Your date said: “So how many other people have you gone out with?” What s/he really means is: “Is it safe for me to let my guard down with you?” In this case, as in the previous example, there’s an attempt to test the waters of emotional safety. Granted, it may not be the best or sweetest way to express this need, but let’s be honest: Aren’t we all a bit guarded and just doing our best to seek out safety and warmth in a partner? It may be unpleasant to hear (and you shouldn’t feel pressured to answer the question itself,) but here’s the clincher: If a comment like this is met with an empathetic response, rather than a defensive one, you will most likely see the person’s guard come down and their defenses melt, allowing an opening for real intimacy to build.

So if your date says something a bit shocking, bear these points in mind and think twice about the person’s intended message before deciding they aren’t for you. Throughout your dates, listen and look out for indications of strength of character, goals and values, the factors that are really important in a life partner. Whether the person’s subconscious goal is to create security in the relationship or to win your respect, keeping their underlying intention in mind goes a long way toward finding and building a loving relationship that can last.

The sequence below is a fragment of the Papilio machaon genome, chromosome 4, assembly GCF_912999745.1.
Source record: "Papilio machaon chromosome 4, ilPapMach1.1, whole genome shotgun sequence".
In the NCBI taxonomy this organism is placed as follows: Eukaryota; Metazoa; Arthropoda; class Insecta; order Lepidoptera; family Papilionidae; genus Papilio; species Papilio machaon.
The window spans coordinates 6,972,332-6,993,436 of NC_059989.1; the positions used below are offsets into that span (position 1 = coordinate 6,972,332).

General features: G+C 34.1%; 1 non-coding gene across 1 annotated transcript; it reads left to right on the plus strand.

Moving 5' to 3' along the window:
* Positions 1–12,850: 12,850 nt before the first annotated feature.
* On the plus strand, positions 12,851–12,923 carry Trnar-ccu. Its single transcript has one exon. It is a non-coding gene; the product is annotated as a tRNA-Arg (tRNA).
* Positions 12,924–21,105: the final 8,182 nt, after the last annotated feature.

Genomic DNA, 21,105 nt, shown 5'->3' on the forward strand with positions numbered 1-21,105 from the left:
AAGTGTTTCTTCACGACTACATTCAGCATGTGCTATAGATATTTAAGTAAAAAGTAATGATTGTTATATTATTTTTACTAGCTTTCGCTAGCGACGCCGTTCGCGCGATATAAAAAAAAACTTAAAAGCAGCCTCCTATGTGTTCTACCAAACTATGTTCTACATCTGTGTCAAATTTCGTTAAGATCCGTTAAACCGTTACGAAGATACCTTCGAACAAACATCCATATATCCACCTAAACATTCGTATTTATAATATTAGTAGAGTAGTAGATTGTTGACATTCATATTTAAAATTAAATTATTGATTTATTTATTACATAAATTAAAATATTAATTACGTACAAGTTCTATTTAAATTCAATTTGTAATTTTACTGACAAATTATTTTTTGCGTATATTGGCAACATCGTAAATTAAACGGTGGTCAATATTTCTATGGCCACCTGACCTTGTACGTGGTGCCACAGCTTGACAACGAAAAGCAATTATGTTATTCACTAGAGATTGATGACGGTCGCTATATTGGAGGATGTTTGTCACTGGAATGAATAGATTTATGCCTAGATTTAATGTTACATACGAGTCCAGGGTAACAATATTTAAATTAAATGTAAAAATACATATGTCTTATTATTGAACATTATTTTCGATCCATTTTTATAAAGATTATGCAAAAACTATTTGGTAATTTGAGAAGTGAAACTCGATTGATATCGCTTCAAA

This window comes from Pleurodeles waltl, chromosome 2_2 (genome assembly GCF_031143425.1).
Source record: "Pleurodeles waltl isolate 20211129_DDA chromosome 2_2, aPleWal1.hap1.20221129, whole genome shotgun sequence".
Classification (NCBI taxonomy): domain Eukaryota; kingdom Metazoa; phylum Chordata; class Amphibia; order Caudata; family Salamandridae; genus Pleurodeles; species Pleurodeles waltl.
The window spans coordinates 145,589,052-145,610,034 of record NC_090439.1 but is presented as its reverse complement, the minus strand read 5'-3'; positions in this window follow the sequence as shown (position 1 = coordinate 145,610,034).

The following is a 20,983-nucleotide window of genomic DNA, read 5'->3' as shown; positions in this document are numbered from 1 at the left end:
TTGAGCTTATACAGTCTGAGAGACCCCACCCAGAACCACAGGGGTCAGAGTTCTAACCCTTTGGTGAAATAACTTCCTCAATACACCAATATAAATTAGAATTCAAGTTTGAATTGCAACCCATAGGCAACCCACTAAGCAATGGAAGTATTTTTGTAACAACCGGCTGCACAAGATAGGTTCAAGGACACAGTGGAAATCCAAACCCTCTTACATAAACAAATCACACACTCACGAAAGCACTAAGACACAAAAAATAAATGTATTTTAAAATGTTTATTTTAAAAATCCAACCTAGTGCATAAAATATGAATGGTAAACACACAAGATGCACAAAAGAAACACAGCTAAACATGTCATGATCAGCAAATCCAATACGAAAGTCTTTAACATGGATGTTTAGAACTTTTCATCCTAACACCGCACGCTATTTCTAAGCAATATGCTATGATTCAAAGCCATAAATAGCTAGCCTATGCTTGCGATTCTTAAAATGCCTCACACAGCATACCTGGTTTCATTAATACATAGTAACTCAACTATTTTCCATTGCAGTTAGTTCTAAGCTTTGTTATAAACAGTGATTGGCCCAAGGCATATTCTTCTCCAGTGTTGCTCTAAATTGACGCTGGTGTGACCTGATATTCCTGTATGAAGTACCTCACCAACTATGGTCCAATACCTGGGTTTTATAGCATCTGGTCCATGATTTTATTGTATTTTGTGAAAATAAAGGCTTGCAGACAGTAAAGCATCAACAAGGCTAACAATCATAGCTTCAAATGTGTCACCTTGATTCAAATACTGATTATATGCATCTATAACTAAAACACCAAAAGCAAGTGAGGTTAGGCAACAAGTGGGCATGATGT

May 30, 2016

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Visitor Comments: 3

(2) Rachel, June 2, 2016 8:40 PM

Oh vey, Scott

A dater "looking for how to get rid of you on the first date" is such a pessimistic outlook. I wouldn't go in the first place if that's how I felt. And don't ever engage in "bad ex" stories or talk badly about people you don't like. Meanwhile, a genuine compliment I.e. "You look great in that color" or "those shoes are really cool" are fine, as long as you really mean it. And don't sit there waiting for your date to say "the first stupid thing".

Everyone needs to lighten up (it's just a date, to see if you want spend more time getting to know each other.). And parents should be teaching their kids from childhood forward not to ask people they don't know well questions that are inappropriate, nor tell such persons overly personal information. Good manners, folks. It's not rocket science.

(1) Scott, June 1, 2016 5:00 AM

Watch you mouth. Seriously